As to why there is no separate area for unhealthy animals at the shelter, Marshuetz replied, “Sick and contagious animals are brought to the vet,” negating the need for an “isolation area.” (The veterinarian used by Livingston is Dr. Steven Weiner.) Marshuetz said the same protocol applies to any suspected rabid animals.

Marshuetz said that issues such as labeling food and cleaning bowls can be easily addressed.

Regarding the Water Pollution Control Facility, Anthony noted that the shelter is in an industrial area with several other businesses. Employees in the area and shelter volunteers — as well as animals — have been co-existing in the area for decades with no ill affects. Anthony also noted that their are residences about 1,000 ft from the facility.

Marshuetz also said that the facility, which has been used as an animal shelter by Livingston Township for 28 years, is about to undergo a number of planned improvements. The boarded-up window that Roberts observed, in fact, is about to become a door.

Anthony and Marshuetz said that they were in possession of Roberts’ full comments and that they looked forward to working with animal advocates and town leadership in Maplewood and South Orange to address all concerns.

In a separate exchange with South Orange Village President Sheena Collum, Collum  said she wanted to point out that:

1)  An animal shelter did not respond to South Orange’s Request for Proposals for the former JAC space at 298 Walton Avenue.
2)  People for Animals proposed using the building rent free in exchange for providing a 7-day hold for both South Orange and Maplewood.
3)  In the past four years, South Orange has averaged roughly one dog a month (between 12-18 per year) that would need to be held, with most dogs being returned to their owner. The situation is similar in Maplewood which averages between 17-24 dogs a year (1.77 per month). (The town’s TNVR program for feral cats has reduced the number of cats needing sheltering to virtually zero.)
4)  South Orange’s options are limited with respect to finding a 7-day hold because the Township has a full time Animal Control Officer. Maplewood’s agreement with St. Hubert’s in Madison includes certain Animal Control Officer (ACO) services.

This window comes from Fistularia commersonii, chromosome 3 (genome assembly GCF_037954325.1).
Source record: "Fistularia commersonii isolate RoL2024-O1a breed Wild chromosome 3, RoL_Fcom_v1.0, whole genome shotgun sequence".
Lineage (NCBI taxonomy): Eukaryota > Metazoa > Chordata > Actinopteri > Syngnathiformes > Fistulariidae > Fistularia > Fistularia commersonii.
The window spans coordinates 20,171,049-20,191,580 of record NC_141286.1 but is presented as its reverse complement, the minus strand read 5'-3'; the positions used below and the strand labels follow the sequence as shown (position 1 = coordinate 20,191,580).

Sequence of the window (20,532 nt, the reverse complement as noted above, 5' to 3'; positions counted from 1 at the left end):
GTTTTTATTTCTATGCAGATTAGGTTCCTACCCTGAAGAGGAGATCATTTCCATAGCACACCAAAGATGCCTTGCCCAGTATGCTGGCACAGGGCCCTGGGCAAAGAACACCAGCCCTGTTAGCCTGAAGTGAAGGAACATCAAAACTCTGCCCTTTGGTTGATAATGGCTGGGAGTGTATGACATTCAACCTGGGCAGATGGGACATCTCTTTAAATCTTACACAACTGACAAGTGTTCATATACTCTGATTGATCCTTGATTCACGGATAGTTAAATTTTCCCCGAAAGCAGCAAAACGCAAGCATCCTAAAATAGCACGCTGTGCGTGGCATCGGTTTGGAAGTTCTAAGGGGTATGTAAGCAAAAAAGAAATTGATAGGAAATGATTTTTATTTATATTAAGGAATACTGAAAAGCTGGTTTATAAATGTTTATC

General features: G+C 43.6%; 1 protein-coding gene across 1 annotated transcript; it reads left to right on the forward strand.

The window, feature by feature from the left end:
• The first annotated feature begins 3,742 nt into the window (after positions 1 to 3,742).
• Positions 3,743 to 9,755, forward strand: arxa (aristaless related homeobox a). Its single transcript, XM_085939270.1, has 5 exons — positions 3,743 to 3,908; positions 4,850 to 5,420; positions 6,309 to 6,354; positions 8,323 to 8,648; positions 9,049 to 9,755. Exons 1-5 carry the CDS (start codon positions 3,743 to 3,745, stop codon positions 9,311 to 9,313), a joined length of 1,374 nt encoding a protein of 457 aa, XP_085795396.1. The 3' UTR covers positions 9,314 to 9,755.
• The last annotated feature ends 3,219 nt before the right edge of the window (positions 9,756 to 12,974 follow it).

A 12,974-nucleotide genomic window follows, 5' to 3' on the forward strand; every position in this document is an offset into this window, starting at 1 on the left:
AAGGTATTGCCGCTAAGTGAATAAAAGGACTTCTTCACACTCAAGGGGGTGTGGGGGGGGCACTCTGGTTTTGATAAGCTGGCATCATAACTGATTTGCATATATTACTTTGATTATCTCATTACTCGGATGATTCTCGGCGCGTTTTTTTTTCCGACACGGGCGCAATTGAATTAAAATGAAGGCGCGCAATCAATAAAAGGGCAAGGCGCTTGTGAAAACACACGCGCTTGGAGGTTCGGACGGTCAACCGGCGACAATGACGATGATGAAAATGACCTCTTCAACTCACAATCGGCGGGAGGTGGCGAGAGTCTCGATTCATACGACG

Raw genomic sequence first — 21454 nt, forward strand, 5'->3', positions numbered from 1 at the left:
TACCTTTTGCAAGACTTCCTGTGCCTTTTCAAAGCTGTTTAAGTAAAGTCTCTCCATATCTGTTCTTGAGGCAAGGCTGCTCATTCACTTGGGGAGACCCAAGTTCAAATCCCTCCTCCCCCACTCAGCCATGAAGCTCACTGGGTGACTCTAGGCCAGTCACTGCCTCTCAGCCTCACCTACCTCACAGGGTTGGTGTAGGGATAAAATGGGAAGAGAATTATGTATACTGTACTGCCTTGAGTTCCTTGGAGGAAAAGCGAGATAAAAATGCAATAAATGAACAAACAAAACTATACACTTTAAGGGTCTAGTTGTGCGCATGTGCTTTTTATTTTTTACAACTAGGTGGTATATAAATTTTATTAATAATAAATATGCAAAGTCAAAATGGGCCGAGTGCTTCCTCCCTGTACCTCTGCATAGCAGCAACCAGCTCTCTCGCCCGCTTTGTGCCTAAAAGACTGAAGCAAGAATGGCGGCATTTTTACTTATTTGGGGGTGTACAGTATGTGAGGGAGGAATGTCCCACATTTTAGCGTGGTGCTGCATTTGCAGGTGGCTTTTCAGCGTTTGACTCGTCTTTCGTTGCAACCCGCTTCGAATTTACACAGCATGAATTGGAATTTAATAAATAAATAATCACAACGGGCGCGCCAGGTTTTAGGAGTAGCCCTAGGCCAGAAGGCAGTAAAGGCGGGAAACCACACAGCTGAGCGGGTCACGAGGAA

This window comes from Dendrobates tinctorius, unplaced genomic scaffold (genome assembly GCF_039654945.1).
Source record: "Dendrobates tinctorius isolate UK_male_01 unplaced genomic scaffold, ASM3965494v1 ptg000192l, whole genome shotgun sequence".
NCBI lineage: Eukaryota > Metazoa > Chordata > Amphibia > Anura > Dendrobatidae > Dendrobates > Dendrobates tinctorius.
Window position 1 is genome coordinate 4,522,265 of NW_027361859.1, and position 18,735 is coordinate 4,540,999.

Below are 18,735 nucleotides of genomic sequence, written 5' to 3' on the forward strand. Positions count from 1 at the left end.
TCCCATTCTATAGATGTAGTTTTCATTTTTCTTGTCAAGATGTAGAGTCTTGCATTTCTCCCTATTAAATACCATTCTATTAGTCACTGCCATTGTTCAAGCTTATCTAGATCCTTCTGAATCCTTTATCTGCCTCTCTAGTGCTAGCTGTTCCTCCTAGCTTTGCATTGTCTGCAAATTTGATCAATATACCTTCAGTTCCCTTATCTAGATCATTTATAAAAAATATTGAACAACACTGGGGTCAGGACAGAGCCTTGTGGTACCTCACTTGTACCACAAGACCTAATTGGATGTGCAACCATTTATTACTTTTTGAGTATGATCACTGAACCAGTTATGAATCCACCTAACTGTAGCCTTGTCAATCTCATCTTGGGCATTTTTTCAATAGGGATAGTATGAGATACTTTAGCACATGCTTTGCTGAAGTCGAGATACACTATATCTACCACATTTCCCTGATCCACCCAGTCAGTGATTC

5)  The low numbers of animals needing shelter from South Orange, Maplewood and Livingston make a regional operation appealing from a needs and financial standpoint.

Regarding the Livingston Animal Shelter, Collum told Village Green, “It is my hope that the governing bodies from the three towns can effectively coordinate with staff and volunteers in providing humane and quality services. All three towns have TNVR ordinances in place now which is a positive and has contributed to such low numbers of animals needing assistance. In speaking with the Mayor of Livingston Al Anthony, I know I can speak for both of us that we’d like to bring all parties together to address concerns and pool collective resources to make this agreement work.”

Village Green reached out to Maplewood Mayor Vic DeLuca after South Orange made the award of the 298 Walton lease to Run Jump Lift but before Roberts made her comments to the Township Committee. On December 14, DeLuca gave this reply: “Now that the [lease] decision has been made, we will begin discussions with South Orange about sharing animal control services. Our interest is ensuring that a shared services is equal to or better than our current service agreement with St. Hubert’s. Our negotiating team of Township Committeewoman India Larrier, Administrator Joseph Manning, Health Officer Robert Roe and Attorney Roger Desiderio will be meeting with their South Orange counterparts to start these discussions.”

 

Susanna Mann contributed reporting to this article.

Other Stories